Now before I go on let me just say, in parenthesis, we here at PA claim no expertise. Nada, nix, zilch. We, unlike the drooling hordes of mindless trend followers who so pollute the atmosphere of any modern debate, are happy, nay delighted to accept that Arsène Wenger and all of his staff know infinitely more about running every aspect of a football club than we do or ever will. The only things we express here are skewed, narrow, prejudicial opinions based on no more than our gut instincts. I have an idea, an uninformed guess as to why the manager hasn’t automatically thrown the new boys into the pot all at once and it is no more than that.

Given the injury situation I believe he had to play Mustafi straight away. It would have destabilised the team to have too many new faces all at once and would hardly have been effective man management to ditch established quality first team players just because he had some shiny new ones in his back pocket.But there is a much bigger point. Arsène didn’t buy these players because Arsenal was desperate. We didn’t finish way off the pace in seventh, eighth or ninth position in the league last year. We came second. We had an excellent group of players albeit a squad with a few gaps in it due to the retirement of our skipper and a couple of old hands moving on to a quiet semi retirement.

Unlike other clubs we didn’t need to buy saviours because we weren’t in dire straits. We bought players to augment an already successful, top class outfit. Man United in contradistinction flung an obscene amount of cash at one player because they needed a talisman, someone to ignite belief that they might just still be in with a shout of rejoining the big boys club. It’s a club they and Liverpool left some time ago and pretenders like Spurs are making serious efforts to join. Arsenal, needless to say, has been a member for ever single year of Arsène’s time in charge.

So no, the manager doesn’t need to throw all his new trains straight onto the Hornby OO gauge track. Neither does he need to take any chances with those coming back from injuries. He can smooth the transition to the Premier League for the new faces and he can ease the wounded back into the fray. He is, in short, building from a position of strength.

Similarly the cup team we fielded against Forest was noticeably stronger than in recent seasons. In fact our cup side and our league side may start to appear quite distinct from one another, with Ospina or Martinez starting in goal and perhaps Lucas up front, Elneny being first first choice in midfield. Then again we have the option to field differing strength cup teams depending upon the perceived strength of our opponents – the permutations are quite fascinating – not to say mouth watering.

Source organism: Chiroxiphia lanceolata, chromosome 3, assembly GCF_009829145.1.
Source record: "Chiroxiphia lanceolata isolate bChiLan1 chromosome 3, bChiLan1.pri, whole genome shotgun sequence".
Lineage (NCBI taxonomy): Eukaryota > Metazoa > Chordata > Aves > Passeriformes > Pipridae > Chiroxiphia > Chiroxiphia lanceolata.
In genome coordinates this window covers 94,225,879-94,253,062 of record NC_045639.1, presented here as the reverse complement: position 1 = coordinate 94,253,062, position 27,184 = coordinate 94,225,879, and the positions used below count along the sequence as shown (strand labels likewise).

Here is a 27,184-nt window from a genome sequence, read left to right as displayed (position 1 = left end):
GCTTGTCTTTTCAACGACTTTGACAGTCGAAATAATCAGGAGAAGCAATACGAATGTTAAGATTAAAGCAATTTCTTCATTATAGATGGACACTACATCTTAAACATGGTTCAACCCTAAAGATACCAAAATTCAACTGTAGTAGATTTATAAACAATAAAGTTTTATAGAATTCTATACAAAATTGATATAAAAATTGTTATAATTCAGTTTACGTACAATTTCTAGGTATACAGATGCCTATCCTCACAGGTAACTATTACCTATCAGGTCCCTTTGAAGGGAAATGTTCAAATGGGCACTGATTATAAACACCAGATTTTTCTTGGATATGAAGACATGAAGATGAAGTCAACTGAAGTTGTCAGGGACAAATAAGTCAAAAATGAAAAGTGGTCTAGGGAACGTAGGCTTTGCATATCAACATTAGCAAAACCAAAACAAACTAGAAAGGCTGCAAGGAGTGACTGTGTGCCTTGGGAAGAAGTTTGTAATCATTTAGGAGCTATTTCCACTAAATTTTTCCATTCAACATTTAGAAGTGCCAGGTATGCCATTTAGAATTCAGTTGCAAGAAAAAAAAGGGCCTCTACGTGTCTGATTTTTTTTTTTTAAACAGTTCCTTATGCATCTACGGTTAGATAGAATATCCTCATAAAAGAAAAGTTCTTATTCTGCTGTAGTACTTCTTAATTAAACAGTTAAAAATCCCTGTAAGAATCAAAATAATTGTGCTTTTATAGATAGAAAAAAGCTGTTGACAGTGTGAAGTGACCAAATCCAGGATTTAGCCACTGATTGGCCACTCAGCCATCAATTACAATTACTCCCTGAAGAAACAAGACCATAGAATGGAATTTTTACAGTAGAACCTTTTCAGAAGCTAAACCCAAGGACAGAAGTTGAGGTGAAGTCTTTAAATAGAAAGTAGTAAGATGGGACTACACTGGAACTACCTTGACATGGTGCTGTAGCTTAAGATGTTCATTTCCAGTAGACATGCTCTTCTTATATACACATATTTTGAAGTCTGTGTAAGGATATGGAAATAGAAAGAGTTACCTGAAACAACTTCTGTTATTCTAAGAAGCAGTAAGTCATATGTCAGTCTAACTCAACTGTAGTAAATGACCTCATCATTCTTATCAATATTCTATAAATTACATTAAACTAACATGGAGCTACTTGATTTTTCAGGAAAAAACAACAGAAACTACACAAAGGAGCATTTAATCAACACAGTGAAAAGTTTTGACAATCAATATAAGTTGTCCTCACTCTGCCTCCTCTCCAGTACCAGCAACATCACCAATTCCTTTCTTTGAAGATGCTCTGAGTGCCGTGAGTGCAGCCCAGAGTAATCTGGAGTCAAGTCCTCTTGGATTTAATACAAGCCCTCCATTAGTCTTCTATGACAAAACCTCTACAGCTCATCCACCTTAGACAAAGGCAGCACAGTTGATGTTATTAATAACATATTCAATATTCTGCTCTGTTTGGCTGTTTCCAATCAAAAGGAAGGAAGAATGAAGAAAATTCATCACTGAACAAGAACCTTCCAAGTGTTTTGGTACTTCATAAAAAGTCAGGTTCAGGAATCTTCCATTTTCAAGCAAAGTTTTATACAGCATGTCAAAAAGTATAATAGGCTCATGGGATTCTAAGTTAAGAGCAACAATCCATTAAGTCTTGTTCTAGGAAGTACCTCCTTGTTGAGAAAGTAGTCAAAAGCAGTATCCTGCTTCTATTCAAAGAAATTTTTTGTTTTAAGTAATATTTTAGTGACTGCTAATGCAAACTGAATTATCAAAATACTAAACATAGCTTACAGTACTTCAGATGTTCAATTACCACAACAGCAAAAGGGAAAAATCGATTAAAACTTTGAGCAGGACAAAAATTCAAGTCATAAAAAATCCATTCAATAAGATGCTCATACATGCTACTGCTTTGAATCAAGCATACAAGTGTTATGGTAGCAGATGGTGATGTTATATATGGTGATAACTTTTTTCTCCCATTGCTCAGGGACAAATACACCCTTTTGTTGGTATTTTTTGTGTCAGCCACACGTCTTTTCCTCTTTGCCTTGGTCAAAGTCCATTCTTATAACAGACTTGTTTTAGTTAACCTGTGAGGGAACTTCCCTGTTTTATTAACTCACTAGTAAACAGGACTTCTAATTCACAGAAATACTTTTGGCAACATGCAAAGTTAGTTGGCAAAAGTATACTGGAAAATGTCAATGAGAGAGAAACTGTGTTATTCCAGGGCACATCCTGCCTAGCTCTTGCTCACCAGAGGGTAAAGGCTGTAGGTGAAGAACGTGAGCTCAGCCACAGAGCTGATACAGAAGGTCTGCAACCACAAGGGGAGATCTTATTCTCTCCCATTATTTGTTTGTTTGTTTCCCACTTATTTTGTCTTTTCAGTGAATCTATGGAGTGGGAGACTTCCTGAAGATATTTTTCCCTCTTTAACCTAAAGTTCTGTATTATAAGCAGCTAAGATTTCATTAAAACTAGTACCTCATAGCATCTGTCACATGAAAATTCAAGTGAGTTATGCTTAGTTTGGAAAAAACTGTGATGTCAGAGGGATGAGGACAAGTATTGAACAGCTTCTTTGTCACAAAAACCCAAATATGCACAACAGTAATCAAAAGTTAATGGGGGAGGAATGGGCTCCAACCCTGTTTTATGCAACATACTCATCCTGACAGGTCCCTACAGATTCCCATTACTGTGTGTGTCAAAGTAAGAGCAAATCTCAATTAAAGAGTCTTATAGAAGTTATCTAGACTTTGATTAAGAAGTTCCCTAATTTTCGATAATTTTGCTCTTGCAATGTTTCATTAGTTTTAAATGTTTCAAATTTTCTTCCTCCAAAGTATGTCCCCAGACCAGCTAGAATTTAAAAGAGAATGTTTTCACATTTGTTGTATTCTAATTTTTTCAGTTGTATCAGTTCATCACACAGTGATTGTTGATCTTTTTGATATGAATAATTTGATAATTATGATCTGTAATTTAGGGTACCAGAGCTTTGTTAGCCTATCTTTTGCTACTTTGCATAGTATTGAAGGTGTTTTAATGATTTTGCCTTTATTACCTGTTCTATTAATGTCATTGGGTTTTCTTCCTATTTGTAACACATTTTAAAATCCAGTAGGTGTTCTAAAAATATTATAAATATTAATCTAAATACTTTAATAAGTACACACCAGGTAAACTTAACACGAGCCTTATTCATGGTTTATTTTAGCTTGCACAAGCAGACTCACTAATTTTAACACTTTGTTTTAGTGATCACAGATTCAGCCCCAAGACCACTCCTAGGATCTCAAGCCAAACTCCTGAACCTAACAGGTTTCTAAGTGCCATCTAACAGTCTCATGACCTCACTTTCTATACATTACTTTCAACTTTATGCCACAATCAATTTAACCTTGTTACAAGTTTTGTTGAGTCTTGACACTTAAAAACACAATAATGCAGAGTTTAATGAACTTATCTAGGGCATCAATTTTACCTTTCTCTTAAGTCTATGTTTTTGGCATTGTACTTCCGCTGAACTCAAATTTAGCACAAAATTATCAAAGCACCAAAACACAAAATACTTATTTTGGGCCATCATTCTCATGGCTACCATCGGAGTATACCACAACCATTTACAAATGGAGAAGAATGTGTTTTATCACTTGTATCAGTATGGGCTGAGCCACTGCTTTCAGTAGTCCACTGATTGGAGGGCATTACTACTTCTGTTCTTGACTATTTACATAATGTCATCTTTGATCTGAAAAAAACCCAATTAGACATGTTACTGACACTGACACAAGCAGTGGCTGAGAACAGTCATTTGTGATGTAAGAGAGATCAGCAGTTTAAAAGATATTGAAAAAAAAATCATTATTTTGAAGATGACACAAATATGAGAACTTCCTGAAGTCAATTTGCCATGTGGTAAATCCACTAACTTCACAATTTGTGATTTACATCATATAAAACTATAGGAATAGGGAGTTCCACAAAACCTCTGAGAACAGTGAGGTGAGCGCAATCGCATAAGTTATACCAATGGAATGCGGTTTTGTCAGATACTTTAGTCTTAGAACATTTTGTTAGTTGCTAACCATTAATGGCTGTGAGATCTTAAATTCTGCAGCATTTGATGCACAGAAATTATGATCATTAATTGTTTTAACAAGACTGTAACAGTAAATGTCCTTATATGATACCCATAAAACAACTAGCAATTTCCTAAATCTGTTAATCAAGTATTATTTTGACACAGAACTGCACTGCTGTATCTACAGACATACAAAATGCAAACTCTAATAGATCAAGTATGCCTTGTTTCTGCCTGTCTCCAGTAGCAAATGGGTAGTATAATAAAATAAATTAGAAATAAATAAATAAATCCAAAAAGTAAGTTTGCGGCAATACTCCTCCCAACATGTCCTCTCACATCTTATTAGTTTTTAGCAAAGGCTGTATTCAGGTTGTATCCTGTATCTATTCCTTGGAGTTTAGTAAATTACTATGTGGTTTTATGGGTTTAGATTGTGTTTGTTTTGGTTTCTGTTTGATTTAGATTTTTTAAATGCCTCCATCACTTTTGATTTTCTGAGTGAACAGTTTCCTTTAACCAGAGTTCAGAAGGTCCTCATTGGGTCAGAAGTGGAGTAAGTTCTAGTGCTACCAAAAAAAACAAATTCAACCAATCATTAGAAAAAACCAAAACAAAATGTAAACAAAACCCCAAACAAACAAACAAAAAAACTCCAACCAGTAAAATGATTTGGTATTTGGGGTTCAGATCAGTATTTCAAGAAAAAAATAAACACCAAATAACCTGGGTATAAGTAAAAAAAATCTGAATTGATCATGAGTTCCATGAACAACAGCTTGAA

Our opposition this evening, while, in theory, not as formidable as Paris St Germain, cannot be taken for granted whatever the make up of our first eleven. Let’s face it, no one in the Champion’s League intends to roll over no matter who they play and Basel have form when it comes to shattering the illusions of cocky Premier League clubs. Unbeaten this season and with a 100% record in the league they have featured in one or other of the European competitions every year since 1999. So they are experienced, in fine form and have no reason to fear any British team.

I mention all this to dispel any of the ridiculous foregone conclusion, gung-ho nonsense some of our fellow fans mistake for positivity and confidence. Saying we ought to murder them just so that you can then berate your own side if you fail to bury the opposition under an avalanche of goals isn’t positivity it is a symptom of an unbalanced mind.

I am positive about tonight. I believe we are in great form both individually and collectively. I believe also that we have players on the bench and occasionally not even in track suits who are extremely capable and desperate to prove their worth if given the opportunity. Whether any of them will get that chance tonight remains to be seen but nothing would surprise me. We have the classic potential banana skin on Sunday with a trip oop north on the weekend following a Champion’s League tie. Under these circumstances we need players to be fresh and sharp. Having said that the season is yet young, the players supremely fit, and they don’t have to travel half way around the globe this evening so an unchanged side, Coquelin and Ospina excepted cannot be discounted.